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Truck operators begin strike over Lagos restriction order

By Moses Ebosele   |   10 September 2015   |   3:58 am  

Apapa-Oshodi-• Congestion looms at ports over action
LOGISTICS operators under the aegis of Association of Maritime Truck Owners (AMATO), yesterday commenced an indefinite strike over the restriction of their movements within the Lagos metropolis between six o’clock in the morning and nine o’clock in the evening by the state government.

The development may lead to congestion at the seaports as evacuation of goods at the gateways may be hampered.

Chairman of AMATO, Chief Remi Ogungbemi, who confirmed the development in a chat with The Guardian yesterday, insisted that there was no going back on the withdrawal of their services until issues surrounding the restriction order are addressed.

He disclosed that the management of Nigerian Ports Authority (NPA) has opened discussions with the state government on how to resolve the crisis.

Highlighting security challenges, Ogungbemi explained, “The policy, restricting truck movement to night is difficult because the safety of our trucks, drivers and the cargoes cannot be guaranteed.”

Speaking against the backdrop of a fatal container truck accident, which claimed three lives at Ojuelegba in the state last week, Lagos State Government through its Permanent Secretary, Ministry of Transportation, Oluseyi Whenu had said the trailer involved in the accident contravened Section 2 (i) (ii) of the Lagos State Road Traffic Law.

The state government subsequently announced plans to enforce the law on truck movements within the metropolis.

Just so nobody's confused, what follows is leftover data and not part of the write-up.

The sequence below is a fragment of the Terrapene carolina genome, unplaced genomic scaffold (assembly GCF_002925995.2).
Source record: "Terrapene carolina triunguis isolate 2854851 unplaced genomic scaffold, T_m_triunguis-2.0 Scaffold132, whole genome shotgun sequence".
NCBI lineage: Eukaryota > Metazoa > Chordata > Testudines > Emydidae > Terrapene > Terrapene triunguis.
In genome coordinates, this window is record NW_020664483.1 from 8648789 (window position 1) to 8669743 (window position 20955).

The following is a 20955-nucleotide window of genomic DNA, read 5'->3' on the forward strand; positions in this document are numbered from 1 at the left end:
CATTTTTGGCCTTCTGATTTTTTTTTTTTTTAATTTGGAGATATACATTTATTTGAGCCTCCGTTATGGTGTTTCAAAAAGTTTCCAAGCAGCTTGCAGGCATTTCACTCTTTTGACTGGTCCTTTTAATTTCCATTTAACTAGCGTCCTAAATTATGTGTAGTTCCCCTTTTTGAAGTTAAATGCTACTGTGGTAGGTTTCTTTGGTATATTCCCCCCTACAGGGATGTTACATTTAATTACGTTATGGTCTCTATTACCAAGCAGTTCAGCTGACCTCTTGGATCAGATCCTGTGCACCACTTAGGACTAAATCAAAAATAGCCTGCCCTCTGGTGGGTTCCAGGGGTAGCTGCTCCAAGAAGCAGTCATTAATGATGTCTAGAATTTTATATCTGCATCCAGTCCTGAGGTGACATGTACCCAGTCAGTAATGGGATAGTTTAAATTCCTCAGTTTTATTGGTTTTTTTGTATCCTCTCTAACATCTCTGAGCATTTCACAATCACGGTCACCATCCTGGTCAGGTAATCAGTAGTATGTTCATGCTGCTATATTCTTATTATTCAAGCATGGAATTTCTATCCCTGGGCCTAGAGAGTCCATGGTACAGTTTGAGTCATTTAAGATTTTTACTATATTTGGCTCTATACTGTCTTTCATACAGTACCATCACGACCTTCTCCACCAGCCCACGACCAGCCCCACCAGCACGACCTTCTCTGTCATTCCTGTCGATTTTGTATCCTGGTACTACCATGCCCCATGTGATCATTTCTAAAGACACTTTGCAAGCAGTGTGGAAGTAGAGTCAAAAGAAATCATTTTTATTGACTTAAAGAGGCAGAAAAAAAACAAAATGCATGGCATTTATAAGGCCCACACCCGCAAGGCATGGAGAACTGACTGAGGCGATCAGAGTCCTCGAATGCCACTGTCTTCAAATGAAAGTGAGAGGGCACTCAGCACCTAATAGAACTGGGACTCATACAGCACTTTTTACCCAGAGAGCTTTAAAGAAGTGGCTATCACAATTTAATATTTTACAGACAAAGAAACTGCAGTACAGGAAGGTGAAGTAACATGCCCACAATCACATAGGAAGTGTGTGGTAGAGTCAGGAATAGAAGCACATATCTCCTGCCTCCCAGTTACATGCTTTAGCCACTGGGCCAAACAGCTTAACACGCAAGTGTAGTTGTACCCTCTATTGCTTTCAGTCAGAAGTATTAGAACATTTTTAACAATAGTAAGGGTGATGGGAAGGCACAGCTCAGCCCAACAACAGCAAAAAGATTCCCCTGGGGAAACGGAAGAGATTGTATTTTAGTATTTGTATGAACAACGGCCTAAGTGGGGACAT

Whenu said: “The state government will henceforth go tough on any trailer and long vehicle that contravenes the law, as such vehicle will be impounded and made to pay the stipulated fine accordingly.”

The section of the state traffic law states that “any driver found contravening the provisions of this section shall have his vehicle impounded by a duly authorised officer of the authority and shall upon conviction, be liable to a fine of N50, 000 or a term of imprisonment for six months or both.”

Meanwhile, some truck drivers who spoke with The Guardian yesterday, appealed to the Federal and Lagos State governments to tighten security and fix bad sections of the roads leading to the port.



  • remzy

    They are saboteurs,wish LASG will stick its ground by not succumbing to this cheap blackmail.This law has been in effect for some time now and if they feel it’s detrimental to their business,they should challenge the law in court and not take laws into their own hands threatening strike action.They should have been ensuring the use of roadworthy trucks (what is the VIO doing) by their members and taking into consideration other road users.

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